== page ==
Lost Within the Rate Cut: The Fed’s Drive to Establish a New Payment System

Part way through delivering a press conference following the Federal Reserve’s first rate cut since December 2008, chairman Jerome Powell let it be known that the central bank was ‘looking carefully‘ at developing a new faster payments system. Unsurprisingly, his words on the subject proved the equivalent of screaming into the face of a force ten gale. Besides a handful of financial outlets, nobody heard him. All that analysts and observers were really interested in was the Fed’s stance on interest rates.

This was unfortunate because whilst they may appear banal and complex on the surface, payments systems are of far greater significance than whether a central bank opts to cut or raise interest rates. Anyone keeping pace with the myriad of speeches and publications emanating from central banks will know that globalists are working incrementally to introduce a cashless monetary system under their control. The Federal Reserve are one strand of this strategy as we will discover.

Less than a week after the rate cut, the Fed announced that they were planning to devise a new ‘round-the-clock real-time payment and settlement service.’ Called ‘FedNow‘, the system would be an RTGS run service designed to initiate faster payments.

RTGS stands for ‘Real Time Gross Settlement‘, and is the same model through which the Bank of England and the European Central Bank operate their payment systems. The BOE announced back in May 2017 a blueprint for the introduction of a ‘renewed‘ RTGS service, whilst the ECB in late 2018 launched a new system dubbed TIPS (TARGET Instant Payment Settlement). It was around the time that TIPS launched that the Fed issued a ‘request for comment‘ on reforming their own system. Taken as a whole, this is a further example of central banks working in coordination.

In a press release announcing ‘FedNow‘, the Fed justified the venture on the premise that the ‘rapid evolution of technology‘ had presented them with a ‘pivotal opportunity‘ to modernise the U.S. payment system. Exactly how long the Fed have been looking into adopting a new payment system is unclear. But if the Wall Street Journal is to be believed, they have been exploring a faster system since at least 2013.

The press release also pointed out that over 10,000 financial institutions are incorporated into the current Fed payment system known as ‘Fedwire‘, and argued that new real time infrastructure developed through the central bank would be best placed to offer full nationwide coverage.

The next stage of ‘FedNow‘ sees the Fed ‘requesting comment on how the new service might be designed‘. As for when it becomes available, the expectation is either 2023 or 2024. The Bank of England’s renewed RTGS system is due to be operational by 2025.

On the day ‘FedNow‘ was announced, Lael Brainard, a member of the Fed’s board of governors, offered up more information on the system in a speech at the Federal Reserve Bank of Kansas City. As you might expect, Brainard was there to extol the benefits. The big selling point was 365 days a year access, 24 hours a day, 7 days a week. Funds would be available immediately after payment is sent. It would be a system built on convenience and one that was fit for the speed of the 21st century.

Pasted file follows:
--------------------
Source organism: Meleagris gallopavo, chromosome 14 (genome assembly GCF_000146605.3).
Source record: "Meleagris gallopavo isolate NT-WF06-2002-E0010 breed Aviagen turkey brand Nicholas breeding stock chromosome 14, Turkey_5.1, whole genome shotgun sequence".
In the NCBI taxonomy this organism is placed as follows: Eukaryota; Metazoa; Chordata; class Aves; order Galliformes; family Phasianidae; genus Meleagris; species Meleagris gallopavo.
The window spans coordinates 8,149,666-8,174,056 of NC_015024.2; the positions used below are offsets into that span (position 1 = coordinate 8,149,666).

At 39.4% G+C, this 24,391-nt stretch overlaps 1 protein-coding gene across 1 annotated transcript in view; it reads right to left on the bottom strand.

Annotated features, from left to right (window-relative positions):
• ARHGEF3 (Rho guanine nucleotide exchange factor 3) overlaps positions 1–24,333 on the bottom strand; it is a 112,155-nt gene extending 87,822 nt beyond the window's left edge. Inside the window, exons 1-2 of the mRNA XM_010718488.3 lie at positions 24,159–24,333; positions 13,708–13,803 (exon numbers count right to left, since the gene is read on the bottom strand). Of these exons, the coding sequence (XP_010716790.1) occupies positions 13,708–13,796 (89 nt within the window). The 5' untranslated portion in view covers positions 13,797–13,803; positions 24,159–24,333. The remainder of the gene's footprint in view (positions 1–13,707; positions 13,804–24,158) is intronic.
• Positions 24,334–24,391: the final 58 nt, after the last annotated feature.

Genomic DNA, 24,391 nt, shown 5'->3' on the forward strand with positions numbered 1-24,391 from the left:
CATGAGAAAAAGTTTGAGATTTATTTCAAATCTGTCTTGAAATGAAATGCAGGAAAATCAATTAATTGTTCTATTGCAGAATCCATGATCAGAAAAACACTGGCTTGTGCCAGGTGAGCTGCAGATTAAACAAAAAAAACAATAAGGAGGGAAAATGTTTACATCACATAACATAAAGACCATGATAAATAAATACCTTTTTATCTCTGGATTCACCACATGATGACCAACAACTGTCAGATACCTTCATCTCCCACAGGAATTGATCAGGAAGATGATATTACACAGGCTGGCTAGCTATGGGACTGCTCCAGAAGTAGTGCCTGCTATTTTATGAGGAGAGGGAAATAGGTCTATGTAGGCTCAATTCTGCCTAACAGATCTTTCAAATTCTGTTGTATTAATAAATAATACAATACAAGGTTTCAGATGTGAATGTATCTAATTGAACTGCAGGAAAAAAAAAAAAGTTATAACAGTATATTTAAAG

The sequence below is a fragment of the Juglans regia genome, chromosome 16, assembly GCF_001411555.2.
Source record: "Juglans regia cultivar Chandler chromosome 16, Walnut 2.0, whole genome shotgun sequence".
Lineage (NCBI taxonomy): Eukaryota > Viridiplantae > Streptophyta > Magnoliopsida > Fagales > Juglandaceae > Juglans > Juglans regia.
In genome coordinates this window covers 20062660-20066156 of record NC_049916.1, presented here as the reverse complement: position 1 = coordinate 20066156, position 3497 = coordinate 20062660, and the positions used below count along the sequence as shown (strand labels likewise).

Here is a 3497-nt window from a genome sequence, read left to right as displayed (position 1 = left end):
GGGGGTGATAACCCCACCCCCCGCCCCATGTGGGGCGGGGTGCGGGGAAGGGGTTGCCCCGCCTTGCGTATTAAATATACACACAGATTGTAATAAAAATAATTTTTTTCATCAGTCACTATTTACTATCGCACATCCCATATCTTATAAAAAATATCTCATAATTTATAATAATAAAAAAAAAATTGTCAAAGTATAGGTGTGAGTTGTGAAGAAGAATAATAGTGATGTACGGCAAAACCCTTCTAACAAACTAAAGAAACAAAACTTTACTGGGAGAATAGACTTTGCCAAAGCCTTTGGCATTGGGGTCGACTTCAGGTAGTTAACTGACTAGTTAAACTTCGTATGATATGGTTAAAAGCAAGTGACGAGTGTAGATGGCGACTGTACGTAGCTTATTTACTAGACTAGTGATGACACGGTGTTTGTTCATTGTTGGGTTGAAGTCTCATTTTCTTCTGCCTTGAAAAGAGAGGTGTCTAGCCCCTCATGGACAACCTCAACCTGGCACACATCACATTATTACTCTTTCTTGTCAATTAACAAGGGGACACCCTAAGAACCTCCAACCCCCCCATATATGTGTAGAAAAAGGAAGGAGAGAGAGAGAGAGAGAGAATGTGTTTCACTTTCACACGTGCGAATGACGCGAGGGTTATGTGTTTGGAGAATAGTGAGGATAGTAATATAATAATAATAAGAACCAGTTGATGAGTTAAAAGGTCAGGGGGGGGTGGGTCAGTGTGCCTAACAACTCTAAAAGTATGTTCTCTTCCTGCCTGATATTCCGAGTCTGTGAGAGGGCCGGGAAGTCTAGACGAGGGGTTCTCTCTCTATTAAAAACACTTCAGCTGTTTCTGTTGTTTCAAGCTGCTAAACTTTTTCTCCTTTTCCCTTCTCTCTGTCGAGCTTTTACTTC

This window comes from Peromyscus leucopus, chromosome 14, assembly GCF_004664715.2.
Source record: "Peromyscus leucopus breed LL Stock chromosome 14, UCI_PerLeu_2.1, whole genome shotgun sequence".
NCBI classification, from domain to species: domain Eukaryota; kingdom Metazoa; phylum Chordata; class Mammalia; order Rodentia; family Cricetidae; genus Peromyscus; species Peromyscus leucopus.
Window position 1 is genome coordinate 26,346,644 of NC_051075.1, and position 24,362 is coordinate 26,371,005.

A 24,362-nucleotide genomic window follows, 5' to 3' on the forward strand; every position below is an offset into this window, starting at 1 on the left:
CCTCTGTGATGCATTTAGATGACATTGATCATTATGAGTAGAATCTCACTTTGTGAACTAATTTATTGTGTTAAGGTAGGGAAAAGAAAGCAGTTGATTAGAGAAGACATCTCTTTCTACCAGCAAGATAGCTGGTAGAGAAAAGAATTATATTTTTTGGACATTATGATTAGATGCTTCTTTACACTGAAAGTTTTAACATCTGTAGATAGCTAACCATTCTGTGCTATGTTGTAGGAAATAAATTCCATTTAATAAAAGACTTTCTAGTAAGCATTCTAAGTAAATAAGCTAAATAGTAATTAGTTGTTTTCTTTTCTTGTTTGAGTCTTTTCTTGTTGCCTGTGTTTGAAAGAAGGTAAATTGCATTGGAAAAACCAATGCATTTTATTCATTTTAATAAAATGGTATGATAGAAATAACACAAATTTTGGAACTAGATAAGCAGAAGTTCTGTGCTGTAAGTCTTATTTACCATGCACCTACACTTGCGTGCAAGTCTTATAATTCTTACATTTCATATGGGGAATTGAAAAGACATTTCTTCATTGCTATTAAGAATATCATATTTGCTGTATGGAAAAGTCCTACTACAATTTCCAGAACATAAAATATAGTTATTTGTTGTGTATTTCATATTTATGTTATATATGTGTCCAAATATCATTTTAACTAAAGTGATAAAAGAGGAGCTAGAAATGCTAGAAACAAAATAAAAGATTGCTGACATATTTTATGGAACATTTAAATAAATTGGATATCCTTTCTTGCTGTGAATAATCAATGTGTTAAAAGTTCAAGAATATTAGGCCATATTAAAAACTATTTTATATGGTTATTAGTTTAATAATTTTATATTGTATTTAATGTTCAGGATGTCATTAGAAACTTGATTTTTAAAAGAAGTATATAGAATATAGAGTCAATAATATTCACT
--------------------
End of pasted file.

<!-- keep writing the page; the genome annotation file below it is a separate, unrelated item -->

Of greater interest than these superficial benefits, however, is the motivation behind what the Fed are seeking to achieve with ‘FedNow‘. Brainard was equally as explanatory in this regard.

We learned from her speech four key bits of information.

Firstly, fintech companies are openly supportive of the Fed’s new system. These are companies that are part of an industry that has pioneered the creation of distributed ledger technology.

Secondly, the planned implementation for either 2023 or 2024 is not a fixed objective. More important to the Fed is the goal of achieving ‘nationwide access for all‘, meaning that their overarching aim is for ‘FedNow‘ and private sector payment services to work in conjunction (or, as Brainard put it, to ‘interoperate by exchanging payments among services directly).

Thirdly, Brainard told us that no one private sector provider of a U.S. payment system has ever been able to establish nationwide reach by itself. Nationwide coverage would have to encompass the many thousands of small and medium sized banks. Hence why the Fed are now making a determined move to utilise private sector technology and incorporate it into their own system. I would contend that the Fed’s goal is to achieve full spectrum control of America’s payment infrastructure, with all digital transactions falling under their jurisdiction. ‘FedNow‘ would be the mechanism in making this happen.

Fourthly, as Brainard laid out, the path that the Fed are embracing is not one of ‘incremental‘ change. Rather, it is of ‘transformative‘ change. I would take this to mean that the infrastructure underpinning current payment systems must be overhauled to allow for the implementation of fintech devised technology.

An accompanying list of FAQ’s lent credence to the understanding that fintech is central to the construction of ‘FedNow‘. Here, the Fed expounded that the market for faster payments in the U.S. remains in the ‘early stages‘. Banks and fintech firms can provide a range of services, but the functionality of them is limited which restricts their level of coverage and reliability. They lamented the ‘lack of a universal infrastructure to conduct faster payments‘, which means that at present users who are signed up to one service such as Paypal invariably cannot send or receive payment from a user signed up to another service. As a result, the market remains ‘fragmented‘.